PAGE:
Haha, I’m trying to cut back to be honest, I’m not the serial attendee I once was. Attending these events is a mix of it being good for business and it being a great place to mingle with people that are “doers”. At events like Startup Weekend the enthusiasm is infectious and you’ll come away from the event knowing some great new contacts, mentors, possible future co-founders etc.

It’s worth pointing out that the real heroes are the people who organise all these events, they have it tough! I just turn up and do my thing, they’ve been putting in weeks of prep work.

Were you ever close to failure? How close? How did you recover?Absolutely. I remember the exact day! June 15th 2012, the day of the “Dotconf”. I was supposed to be going along, but a quick look at my accounts put me into a bit of a panic, things were so dire I remember literally looking around the apartment for things I could sell to get a bit of cash.

I think it served as a good rock bottom moment and was definitely a good kick in the ass. I very much realise though that I have it pretty easy, my clients have a lot more to lose, personal guarantees, payrolls to be met etc.

What’s your background? How did you get your start and what brought you to a life in business/startups?
In the first phase of my life, I was sure I was going to be a professional basketball player. Looking back, I obviously wasn’t good enough, but when you’re that age you don’t let facts like that get in the way of your dream.

When that dream didn’t pan out, I decided I wanted to be a big-shot business guy, suit, tie, working in a “consultancy” whatever they were. I did a BComm degree which led to me interning with one of the main consulting companies in Dublin. The reality of that brief stint ended phase number two.

So now I’m in phase 3 which I could either call “the experiment” or “the accident”. I really only started this business because there were no jobs out there. I knew I had skills when it came to presentations, but I wasn’t sure I wanted to work for myself at all. Six years on and I’m still loving it!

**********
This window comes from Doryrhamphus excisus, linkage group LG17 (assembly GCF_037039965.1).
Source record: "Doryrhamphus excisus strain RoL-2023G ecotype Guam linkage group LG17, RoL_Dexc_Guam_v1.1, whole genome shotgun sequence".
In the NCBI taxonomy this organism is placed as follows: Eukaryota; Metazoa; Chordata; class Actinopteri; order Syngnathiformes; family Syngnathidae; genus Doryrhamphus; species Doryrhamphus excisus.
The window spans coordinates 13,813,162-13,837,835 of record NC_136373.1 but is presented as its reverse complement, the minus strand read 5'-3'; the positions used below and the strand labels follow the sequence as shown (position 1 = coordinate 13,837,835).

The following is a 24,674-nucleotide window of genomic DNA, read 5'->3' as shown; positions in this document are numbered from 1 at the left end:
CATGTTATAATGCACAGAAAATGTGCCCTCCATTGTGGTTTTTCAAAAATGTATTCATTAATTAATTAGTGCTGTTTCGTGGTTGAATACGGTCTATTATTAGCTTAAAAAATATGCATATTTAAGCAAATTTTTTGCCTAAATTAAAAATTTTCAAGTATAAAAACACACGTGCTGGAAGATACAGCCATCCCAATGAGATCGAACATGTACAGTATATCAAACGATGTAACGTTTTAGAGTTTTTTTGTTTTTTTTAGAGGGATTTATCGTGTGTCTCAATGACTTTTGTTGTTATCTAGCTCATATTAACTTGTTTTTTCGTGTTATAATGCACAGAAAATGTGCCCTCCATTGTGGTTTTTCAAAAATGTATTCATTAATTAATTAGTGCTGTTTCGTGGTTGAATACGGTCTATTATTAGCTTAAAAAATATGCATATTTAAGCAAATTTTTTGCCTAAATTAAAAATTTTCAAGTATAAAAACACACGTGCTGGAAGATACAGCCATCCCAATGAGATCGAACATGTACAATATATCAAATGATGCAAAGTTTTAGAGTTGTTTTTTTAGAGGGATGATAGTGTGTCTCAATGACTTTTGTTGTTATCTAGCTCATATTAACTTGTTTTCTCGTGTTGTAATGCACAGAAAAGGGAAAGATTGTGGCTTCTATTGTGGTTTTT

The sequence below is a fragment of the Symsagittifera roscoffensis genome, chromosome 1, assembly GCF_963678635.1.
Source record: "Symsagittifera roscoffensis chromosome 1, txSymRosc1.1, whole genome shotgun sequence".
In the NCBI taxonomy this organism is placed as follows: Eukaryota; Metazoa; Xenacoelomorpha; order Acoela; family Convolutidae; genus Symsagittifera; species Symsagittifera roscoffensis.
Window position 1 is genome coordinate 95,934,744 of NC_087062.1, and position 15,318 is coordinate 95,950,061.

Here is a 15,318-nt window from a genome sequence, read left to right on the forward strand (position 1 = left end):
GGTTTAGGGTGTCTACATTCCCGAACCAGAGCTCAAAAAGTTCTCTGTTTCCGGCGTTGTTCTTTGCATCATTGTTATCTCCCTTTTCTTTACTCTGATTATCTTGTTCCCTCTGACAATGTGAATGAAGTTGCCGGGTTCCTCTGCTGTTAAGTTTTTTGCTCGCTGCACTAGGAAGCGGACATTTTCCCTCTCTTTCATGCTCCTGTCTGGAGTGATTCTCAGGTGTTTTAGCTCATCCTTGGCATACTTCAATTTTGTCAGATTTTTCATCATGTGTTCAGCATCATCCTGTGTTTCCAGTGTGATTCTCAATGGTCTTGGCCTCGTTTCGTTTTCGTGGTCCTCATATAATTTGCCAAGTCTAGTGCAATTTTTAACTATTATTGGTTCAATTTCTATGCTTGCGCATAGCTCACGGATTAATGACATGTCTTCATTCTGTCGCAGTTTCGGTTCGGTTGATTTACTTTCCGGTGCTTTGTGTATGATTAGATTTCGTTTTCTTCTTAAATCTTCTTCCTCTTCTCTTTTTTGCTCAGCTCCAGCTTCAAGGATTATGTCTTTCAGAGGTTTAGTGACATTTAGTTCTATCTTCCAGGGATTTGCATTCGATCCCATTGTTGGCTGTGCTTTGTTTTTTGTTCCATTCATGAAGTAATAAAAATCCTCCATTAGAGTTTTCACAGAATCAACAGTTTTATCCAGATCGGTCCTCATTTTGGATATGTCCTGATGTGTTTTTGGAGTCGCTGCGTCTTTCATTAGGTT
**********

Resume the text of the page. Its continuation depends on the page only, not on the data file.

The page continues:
What do you think are your best and worst character traits?
I would say the answer to both questions is my ability to be critical and pick holes in anything. That’s very good when you are trying to dissect a presentation and put things back together. It’s actually a pretty crappy trait to have in the rest of your life though, crappy for you, and crappy for others. It’s something I need to learn to park when I’m “off duty”

Are you striking a work / life balance? If so, what’s your secret?
I think if you’d asked me that years ago I would have said that there’s no difference between the two, but as time goes on I’m starting to realise I probably need to more clearly set boundaries for myself. There’s the whole Parkinson’s law thing which says “work expands so as to fill the time available for its completion”.

When things are going crazy, what do you do unwind?
Without question, it’s walking. I’ll routinely go for really long walks when I’m feeling stuck. There are some really great walks near where I live, some of the finest views in all of Dublin.

You stayed in Newfoundland for a month to explore the place its people and the thriving startup community, sounds like an awesome adventure what did you discover?